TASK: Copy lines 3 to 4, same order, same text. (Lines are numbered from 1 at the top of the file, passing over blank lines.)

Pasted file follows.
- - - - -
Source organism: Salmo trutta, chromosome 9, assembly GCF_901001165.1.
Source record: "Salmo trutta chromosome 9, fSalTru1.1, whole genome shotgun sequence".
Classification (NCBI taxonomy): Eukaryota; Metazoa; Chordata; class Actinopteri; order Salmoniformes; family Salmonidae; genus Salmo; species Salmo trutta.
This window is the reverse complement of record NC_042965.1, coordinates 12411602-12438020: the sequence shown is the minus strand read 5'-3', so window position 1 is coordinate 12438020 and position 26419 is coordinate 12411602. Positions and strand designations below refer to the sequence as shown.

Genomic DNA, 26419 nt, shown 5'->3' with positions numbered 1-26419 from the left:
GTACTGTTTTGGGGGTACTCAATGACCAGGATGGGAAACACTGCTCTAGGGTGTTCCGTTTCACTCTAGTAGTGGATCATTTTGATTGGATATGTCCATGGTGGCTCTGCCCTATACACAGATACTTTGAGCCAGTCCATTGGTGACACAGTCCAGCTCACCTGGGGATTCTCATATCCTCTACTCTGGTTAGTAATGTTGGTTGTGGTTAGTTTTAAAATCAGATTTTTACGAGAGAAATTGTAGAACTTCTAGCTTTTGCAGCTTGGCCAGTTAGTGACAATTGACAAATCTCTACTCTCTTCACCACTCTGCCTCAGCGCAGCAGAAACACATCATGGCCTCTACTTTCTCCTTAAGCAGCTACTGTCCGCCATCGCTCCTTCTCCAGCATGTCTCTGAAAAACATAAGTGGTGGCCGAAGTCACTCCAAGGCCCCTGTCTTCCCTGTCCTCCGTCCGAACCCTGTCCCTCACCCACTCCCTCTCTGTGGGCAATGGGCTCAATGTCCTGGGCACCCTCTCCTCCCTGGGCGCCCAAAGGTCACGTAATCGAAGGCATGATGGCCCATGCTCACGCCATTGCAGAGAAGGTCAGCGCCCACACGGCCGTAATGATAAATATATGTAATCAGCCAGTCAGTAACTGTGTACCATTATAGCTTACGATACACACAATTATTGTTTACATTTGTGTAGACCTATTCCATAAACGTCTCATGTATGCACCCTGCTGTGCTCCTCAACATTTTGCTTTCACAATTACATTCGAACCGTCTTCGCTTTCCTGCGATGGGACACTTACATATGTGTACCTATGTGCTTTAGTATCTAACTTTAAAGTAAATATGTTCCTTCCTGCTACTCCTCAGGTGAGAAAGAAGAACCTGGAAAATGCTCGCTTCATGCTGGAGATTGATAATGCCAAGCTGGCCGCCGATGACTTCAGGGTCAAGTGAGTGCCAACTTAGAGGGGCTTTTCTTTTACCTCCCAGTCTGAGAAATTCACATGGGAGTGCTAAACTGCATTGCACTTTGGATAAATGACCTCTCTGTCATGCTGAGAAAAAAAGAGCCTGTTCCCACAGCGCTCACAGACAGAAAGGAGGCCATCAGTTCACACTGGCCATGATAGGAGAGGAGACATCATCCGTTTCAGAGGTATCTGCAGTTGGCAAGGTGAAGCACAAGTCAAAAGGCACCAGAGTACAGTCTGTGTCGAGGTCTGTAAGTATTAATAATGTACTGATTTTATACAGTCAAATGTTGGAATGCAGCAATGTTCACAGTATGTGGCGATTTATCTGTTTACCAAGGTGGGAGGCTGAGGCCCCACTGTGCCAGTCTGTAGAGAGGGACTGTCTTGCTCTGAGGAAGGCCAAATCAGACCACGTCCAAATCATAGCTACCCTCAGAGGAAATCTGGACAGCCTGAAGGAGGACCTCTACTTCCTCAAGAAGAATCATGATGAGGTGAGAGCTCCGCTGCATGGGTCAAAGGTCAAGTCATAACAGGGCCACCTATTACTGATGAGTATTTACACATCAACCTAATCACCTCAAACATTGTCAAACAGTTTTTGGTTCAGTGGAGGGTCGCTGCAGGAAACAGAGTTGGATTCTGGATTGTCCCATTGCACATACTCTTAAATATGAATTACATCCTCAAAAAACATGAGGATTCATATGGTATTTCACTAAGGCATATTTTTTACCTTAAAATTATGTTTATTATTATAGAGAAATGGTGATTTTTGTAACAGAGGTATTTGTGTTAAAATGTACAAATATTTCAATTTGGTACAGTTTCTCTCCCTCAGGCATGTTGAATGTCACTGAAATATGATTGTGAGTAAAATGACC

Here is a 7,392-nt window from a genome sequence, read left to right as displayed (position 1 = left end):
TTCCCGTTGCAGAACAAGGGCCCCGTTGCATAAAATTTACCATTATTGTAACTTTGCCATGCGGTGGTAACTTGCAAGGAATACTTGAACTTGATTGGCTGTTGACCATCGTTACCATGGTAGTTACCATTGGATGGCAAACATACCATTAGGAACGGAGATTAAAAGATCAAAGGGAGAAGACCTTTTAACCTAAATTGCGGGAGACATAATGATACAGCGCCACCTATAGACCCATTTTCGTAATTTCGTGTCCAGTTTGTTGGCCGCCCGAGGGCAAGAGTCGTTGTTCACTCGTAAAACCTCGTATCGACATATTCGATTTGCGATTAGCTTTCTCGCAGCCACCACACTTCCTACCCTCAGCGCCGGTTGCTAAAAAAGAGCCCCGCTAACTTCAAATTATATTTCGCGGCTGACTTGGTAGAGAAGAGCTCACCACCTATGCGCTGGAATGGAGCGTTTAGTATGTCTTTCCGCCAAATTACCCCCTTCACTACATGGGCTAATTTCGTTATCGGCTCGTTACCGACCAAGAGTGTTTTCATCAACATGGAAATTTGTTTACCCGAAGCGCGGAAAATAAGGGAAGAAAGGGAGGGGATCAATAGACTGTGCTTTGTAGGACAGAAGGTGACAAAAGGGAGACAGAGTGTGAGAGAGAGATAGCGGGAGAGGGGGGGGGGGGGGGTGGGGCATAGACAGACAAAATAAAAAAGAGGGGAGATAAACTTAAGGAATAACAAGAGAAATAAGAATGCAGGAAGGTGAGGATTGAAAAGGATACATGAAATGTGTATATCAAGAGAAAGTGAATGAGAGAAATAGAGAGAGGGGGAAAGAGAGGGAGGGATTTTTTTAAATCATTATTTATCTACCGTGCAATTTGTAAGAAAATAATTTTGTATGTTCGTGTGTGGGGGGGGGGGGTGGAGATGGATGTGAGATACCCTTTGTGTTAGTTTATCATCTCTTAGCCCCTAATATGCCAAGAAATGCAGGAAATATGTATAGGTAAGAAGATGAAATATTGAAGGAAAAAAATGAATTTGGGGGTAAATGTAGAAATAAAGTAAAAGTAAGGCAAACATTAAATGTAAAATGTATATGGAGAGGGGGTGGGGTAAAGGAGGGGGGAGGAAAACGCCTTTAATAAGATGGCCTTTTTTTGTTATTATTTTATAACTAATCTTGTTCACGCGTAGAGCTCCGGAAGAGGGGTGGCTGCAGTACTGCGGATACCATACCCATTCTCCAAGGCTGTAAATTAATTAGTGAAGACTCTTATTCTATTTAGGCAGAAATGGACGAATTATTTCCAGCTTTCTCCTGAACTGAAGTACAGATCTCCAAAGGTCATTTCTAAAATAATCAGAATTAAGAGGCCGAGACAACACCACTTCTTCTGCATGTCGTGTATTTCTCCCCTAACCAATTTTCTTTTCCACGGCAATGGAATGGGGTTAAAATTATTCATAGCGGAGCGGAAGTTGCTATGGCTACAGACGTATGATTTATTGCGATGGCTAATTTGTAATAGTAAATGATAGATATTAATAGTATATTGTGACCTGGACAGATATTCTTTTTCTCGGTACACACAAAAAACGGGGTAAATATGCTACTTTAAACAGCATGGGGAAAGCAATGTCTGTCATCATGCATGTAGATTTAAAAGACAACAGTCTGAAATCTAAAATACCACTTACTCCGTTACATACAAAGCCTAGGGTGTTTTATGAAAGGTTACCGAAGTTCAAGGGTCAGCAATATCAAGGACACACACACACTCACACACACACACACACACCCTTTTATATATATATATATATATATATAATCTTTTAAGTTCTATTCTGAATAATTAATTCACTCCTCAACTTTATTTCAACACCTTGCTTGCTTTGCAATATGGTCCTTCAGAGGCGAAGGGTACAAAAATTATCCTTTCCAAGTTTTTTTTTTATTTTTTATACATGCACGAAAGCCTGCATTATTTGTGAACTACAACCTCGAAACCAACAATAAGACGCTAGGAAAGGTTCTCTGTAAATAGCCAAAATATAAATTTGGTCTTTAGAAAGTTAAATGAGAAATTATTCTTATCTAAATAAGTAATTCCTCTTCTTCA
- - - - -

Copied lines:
Classification (NCBI taxonomy): Eukaryota; Metazoa; Chordata; class Actinopteri; order Salmoniformes; family Salmonidae; genus Salmo; species Salmo trutta.
This window is the reverse complement of record NC_042965.1, coordinates 12411602-12438020: the sequence shown is the minus strand read 5'-3', so window position 1 is coordinate 12438020 and position 26419 is coordinate 12411602. Positions and strand designations below refer to the sequence as shown.